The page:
Republican gubernatorial candidate Aimee Winder Newton announced Wednesday that her campaign will stop gathering signatures needed to qualify for the primary election ballot and will focus instead on winning delegates at the Republican State Convention in April.
State law provides two routes to qualify for a primary election, and some candidates have indicated they would pursue both. Winder Newton conceded she won’t reach the 28,000 signature threshold to secure her spot on the ballot without paying for them — to the tune of more than $200,000.
“There is not a single gubernatorial campaign that can get all of its signatures without paying for at least some of them,” Winder Newton said in a news release. “I supported a grassroots effort to engage with voters through the signature process, but I’d rather put my resources toward earning the voters’ support.”
Winder Newton, currently a Salt Lake County councilwoman, characterized her campaign as a grassroots effort dedicated to “crafting a bright future for Utah and most importantly, making sure we don’t turn into California.”
The candidate has previously said her priorities in the race would be managing growth while maintaining quality of life and education, including addressing a statewide teacher shortage.
Her campaign said it is in the process of reaching out to volunteers and those who signed the ballot petition so they can participate in the Republican Caucus as delegates next month.
“We will continue to take our conservative message to voters and delegates across Utah and remain confident we will appear on the primary ballot in June,” she added in the news release — and if she does, she would be the first woman candidate from a major party to appear on a primary or general election ballot for governor.
Tim Chambless, who teaches political science at the University of Utah, said Wednesday that Winder Newton’s decision to halt signature gathering could bode poorly for her campaign as she heads into a competitive convention.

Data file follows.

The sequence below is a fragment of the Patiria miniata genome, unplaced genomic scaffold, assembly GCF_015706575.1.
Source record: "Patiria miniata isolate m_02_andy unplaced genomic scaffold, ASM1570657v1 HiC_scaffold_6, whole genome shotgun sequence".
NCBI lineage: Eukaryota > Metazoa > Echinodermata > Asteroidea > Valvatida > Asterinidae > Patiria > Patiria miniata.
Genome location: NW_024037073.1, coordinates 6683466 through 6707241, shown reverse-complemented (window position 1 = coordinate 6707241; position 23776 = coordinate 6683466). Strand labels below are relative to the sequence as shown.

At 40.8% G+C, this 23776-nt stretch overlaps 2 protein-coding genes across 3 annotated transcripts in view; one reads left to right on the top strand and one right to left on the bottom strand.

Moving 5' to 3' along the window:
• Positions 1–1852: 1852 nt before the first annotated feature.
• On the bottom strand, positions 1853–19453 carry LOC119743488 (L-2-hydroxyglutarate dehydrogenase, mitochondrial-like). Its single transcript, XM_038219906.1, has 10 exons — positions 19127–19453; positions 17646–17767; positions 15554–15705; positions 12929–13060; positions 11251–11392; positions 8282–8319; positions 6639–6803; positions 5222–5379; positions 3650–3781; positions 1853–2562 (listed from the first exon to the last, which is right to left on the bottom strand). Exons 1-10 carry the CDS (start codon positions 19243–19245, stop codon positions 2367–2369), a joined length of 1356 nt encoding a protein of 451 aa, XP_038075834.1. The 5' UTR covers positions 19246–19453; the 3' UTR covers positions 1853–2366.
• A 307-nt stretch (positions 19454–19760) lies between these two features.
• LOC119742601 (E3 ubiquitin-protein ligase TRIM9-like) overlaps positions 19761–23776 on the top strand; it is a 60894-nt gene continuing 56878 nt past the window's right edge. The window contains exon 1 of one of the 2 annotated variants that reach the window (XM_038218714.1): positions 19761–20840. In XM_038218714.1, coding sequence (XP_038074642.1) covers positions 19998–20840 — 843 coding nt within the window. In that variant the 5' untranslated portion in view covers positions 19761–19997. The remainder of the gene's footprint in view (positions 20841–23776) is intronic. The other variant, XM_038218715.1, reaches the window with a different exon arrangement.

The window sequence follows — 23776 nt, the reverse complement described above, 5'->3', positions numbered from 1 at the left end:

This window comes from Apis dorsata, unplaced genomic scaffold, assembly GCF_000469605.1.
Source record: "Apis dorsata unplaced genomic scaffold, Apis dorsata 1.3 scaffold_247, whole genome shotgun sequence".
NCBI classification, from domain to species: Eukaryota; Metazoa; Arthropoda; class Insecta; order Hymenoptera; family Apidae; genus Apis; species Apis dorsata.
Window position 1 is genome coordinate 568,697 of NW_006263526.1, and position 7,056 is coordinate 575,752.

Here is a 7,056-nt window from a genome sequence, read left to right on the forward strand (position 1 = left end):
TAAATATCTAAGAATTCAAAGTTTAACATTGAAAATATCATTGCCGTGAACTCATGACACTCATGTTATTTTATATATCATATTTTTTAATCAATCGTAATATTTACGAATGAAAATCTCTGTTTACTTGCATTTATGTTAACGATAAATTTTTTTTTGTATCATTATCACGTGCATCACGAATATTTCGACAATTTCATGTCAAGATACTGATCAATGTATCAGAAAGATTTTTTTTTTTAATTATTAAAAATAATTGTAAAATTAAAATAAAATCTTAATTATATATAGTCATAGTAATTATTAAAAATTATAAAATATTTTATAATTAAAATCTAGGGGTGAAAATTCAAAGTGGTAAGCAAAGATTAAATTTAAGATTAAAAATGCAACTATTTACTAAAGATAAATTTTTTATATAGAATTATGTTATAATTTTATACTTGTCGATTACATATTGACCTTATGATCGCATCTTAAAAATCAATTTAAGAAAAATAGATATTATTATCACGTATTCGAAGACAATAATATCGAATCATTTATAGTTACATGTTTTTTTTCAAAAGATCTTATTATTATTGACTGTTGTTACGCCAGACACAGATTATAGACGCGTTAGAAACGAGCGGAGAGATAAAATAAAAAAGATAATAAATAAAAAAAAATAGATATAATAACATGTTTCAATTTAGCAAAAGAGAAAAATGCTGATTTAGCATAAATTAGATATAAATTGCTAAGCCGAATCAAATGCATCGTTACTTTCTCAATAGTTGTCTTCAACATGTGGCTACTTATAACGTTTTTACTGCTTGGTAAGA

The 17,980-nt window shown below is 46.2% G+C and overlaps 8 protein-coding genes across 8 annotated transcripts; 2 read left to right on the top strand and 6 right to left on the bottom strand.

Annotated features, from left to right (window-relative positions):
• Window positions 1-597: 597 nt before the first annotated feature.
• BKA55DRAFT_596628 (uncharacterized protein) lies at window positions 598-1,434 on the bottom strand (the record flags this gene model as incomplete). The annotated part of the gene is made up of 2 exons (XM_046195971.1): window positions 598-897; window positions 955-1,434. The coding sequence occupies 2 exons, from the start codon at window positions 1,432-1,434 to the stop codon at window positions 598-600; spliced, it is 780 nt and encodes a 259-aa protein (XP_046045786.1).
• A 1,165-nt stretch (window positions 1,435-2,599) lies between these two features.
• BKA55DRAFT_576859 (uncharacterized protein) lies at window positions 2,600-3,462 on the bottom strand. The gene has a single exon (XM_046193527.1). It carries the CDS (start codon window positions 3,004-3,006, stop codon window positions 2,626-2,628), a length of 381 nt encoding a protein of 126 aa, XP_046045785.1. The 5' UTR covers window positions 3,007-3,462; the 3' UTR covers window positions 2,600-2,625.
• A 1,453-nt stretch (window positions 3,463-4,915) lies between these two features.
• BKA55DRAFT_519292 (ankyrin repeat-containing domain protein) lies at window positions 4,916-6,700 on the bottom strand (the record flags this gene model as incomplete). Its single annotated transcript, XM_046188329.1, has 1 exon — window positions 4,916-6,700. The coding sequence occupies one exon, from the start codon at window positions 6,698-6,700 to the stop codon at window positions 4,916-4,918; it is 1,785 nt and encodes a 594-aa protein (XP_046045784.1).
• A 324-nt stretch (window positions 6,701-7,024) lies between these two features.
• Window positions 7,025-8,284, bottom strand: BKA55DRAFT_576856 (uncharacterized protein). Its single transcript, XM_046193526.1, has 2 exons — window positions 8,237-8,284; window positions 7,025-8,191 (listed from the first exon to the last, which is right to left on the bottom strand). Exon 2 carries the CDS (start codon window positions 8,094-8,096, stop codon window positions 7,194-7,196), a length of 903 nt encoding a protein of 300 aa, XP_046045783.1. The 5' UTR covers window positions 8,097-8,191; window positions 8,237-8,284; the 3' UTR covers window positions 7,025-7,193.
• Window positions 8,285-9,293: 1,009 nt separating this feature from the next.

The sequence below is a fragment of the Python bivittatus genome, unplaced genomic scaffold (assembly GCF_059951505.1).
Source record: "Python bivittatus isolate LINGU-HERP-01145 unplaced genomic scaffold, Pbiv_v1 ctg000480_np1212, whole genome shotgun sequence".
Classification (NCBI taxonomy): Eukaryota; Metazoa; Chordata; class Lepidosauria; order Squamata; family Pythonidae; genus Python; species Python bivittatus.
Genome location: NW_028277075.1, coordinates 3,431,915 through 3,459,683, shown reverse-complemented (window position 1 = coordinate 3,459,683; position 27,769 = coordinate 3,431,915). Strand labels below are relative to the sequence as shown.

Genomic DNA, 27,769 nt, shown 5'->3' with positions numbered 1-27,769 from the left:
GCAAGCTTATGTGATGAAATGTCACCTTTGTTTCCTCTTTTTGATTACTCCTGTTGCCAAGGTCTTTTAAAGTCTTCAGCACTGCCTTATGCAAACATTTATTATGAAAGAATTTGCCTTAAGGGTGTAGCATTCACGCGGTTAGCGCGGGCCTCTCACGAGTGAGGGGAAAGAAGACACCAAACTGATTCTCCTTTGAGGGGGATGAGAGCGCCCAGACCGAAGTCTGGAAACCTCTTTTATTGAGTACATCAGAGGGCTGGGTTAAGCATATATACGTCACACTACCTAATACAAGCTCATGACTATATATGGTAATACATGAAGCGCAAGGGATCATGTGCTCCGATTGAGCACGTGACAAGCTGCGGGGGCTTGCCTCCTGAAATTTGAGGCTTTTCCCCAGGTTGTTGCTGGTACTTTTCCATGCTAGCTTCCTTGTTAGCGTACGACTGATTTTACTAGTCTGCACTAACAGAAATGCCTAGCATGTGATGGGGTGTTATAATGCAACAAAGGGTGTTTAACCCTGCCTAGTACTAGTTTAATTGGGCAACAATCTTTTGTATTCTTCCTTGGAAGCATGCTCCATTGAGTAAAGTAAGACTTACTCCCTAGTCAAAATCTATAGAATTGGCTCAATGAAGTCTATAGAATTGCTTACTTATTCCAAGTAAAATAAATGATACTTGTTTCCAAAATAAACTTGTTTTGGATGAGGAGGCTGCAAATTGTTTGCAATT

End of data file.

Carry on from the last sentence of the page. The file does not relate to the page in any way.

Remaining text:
Winder Newton now “goes into the party convention with the uncertainty of whether or not she’s going to get to the June 23 primary successfully,” Chambless said. “She’s running against a number of financially well-off candidates, people who have held arguably more powerful positions than being a member of the Salt Lake County Council.”
She also has to contend with something none of her other opponents face, he said: “sexism.” No woman currently holds a statewide office, he noted, and the state’s only woman governor, Olene Walker, was appointed to that seat and did not make it out of the 2004 Republican State Convention despite her overwhelming popularity with the public.
As of Wednesday afternoon, Lt. Gov Spencer Cox was the only candidate who has already submitted certified signatures, according to the state elections office. His campaign has had 18,988 certified so far — about 68% of the way to the total 28,000 signatures needed — but has turned in more than 30,000.
Former Utah Republican Party Chairman Thomas Wright has submitted around 30,000 signatures that have not yet been counted, while Provo businessman Jeff Burningham and former Gov. Jon Huntsman have declared their intent to gather signatures.
Former House Speaker Greg Hughes has said he would not be gathering signatures and would instead bank on support for party delegates at the convention.
Editor’s note: Former Gov. Jon Huntsman is the brother of Paul Huntsman, Tribune owner and publisher.